In what has to be one of the all-time biggest cases of situational irony, Rep. James Sensenbrenner (R-WI) House Republican and chair of the panel reviewing the Patriot Act, abruptly shut down debate on the act while the Democrats were speaking critically of it. Sensenbrenner, who authored portions of the act, felt that Dems and their witnesses had had enough time to present criticism of the controversial piece of legislation. Do you understand? The most important piece of legislation dealing with civil and human rights can't even sustain its own critical inquiry. Opposition was NOT allowed to finish speaking. Dems were left shouting into microphones that had been turned off. This sort of thing just blows my mind. I'd love to be wrong about this. Are there details I'm missing, or is this the biggest mockery of the democratic process we've seen since the President's "Town Hall" meetings?
...and she recognizes that there is a need for such social niceties as the hungover apology letter (you should laud your hostess's own behavior as ''magnificent'' while owning up to no specific behavior of your own).
Journalists have been on the receiving end of a lot of criticism in the last couple of years, especially since the beginning of the Iraq war, for being either too cushy with the present administration in Washington or for being too critical of the same. While some of it is deserved (CBS, Newsweek needed to apologize for not vetting sources, FoxNews & "Talon News" needed to explain their unprecedented access to officials) much of it is not. The press, for all its warts, still does one helluva good job providing information to the rest of us who sit in our comfortable armchairs reading about wars in Iraq, genocide in Darfur, AIDS in Africa, druglords in Afghanistan, etc. It's good to be reminded of this from time to time, which is why I was really struck by an excellent article in the May issue of The Atlantic Monthly by their Iraq correspondant, William Langewiesche. It's a very non-politicized piece about the simple pleasures and trials of residing in Iraq and trying to provide coverage for an audience half a world away, both physically and mentally. Just read it. You'll be doing yourself a favor.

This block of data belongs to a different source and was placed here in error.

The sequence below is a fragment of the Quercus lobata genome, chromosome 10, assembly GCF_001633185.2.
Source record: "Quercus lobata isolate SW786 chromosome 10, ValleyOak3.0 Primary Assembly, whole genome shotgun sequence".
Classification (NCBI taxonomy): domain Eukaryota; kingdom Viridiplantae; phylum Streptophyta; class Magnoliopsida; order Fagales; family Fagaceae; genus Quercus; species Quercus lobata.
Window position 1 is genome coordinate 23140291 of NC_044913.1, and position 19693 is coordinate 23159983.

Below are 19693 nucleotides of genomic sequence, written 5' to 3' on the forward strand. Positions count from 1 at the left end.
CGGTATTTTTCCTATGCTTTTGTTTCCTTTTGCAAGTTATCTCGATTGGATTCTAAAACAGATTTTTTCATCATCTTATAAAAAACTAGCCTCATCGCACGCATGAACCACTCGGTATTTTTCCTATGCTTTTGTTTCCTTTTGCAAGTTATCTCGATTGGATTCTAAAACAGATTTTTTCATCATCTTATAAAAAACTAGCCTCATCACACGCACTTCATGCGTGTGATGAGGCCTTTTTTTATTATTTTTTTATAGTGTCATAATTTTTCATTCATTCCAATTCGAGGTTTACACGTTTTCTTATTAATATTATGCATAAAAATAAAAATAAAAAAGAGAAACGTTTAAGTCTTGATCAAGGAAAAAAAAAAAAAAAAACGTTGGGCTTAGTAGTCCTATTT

"We want to turn around the contraceptive mentality," she said. "The mentality that is unwelcoming to the gift of life that is a product of marriage."
A White House official who once led the oil industry's fight against limits on greenhouse gases has repeatedly edited government climate reports in ways that play down links between such emissions and global warming, according to internal documents.
...the scientist, who spoke on the condition of anonymity because all agency employees are forbidden to speak with reporters without clearance, said the kinds of changes made by Mr. Cooney had damaged morale. "I have colleagues in other agencies who express the same view, that it has somewhat of a chilling effect and has created a sense of frustration," he said.
...a sentence in the October 2002 draft of "Our Changing Planet" originally read, "Many scientific observations indicate that the Earth is undergoing a period of relatively rapid change." In a neat, compact hand, Mr. Cooney modified the sentence to read, "Many scientific observations point to the conclusion that the Earth may be undergoing a period of relatively rapid change."